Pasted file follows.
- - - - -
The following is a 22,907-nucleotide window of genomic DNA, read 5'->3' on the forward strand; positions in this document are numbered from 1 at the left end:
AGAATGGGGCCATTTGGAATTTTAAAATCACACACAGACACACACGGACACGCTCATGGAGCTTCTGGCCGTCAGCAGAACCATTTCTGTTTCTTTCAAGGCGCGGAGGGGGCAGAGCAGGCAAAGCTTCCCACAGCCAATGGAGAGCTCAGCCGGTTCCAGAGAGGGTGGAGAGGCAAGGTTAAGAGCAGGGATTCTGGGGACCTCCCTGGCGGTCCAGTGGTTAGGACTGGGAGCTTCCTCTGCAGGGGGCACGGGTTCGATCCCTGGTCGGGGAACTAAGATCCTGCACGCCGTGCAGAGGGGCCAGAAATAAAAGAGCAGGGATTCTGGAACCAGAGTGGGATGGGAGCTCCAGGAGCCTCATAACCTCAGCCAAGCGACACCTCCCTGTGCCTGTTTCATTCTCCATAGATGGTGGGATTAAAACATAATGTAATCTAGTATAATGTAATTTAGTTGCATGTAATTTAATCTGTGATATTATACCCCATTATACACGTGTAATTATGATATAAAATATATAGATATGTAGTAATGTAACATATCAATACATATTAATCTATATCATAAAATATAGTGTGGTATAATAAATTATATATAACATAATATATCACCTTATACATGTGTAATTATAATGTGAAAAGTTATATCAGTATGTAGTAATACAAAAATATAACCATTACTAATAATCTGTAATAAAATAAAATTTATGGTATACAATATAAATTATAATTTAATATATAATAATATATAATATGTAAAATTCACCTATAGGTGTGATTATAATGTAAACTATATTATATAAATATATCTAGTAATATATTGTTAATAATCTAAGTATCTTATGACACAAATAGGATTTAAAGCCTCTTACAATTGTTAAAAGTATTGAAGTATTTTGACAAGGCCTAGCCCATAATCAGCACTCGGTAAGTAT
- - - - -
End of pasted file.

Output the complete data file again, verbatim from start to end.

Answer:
The following is a 22,907-nucleotide window of genomic DNA, read 5'->3' on the forward strand; positions in this document are numbered from 1 at the left end:
AGAATGGGGCCATTTGGAATTTTAAAATCACACACAGACACACACGGACACGCTCATGGAGCTTCTGGCCGTCAGCAGAACCATTTCTGTTTCTTTCAAGGCGCGGAGGGGGCAGAGCAGGCAAAGCTTCCCACAGCCAATGGAGAGCTCAGCCGGTTCCAGAGAGGGTGGAGAGGCAAGGTTAAGAGCAGGGATTCTGGGGACCTCCCTGGCGGTCCAGTGGTTAGGACTGGGAGCTTCCTCTGCAGGGGGCACGGGTTCGATCCCTGGTCGGGGAACTAAGATCCTGCACGCCGTGCAGAGGGGCCAGAAATAAAAGAGCAGGGATTCTGGAACCAGAGTGGGATGGGAGCTCCAGGAGCCTCATAACCTCAGCCAAGCGACACCTCCCTGTGCCTGTTTCATTCTCCATAGATGGTGGGATTAAAACATAATGTAATCTAGTATAATGTAATTTAGTTGCATGTAATTTAATCTGTGATATTATACCCCATTATACACGTGTAATTATGATATAAAATATATAGATATGTAGTAATGTAACATATCAATACATATTAATCTATATCATAAAATATAGTGTGGTATAATAAATTATATATAACATAATATATCACCTTATACATGTGTAATTATAATGTGAAAAGTTATATCAGTATGTAGTAATACAAAAATATAACCATTACTAATAATCTGTAATAAAATAAAATTTATGGTATACAATATAAATTATAATTTAATATATAATAATATATAATATGTAAAATTCACCTATAGGTGTGATTATAATGTAAACTATATTATATAAATATATCTAGTAATATATTGTTAATAATCTAAGTATCTTATGACACAAATAGGATTTAAAGCCTCTTACAATTGTTAAAAGTATTGAAGTATTTTGACAAGGCCTAGCCCATAATCAGCACTCGGTAAGTAT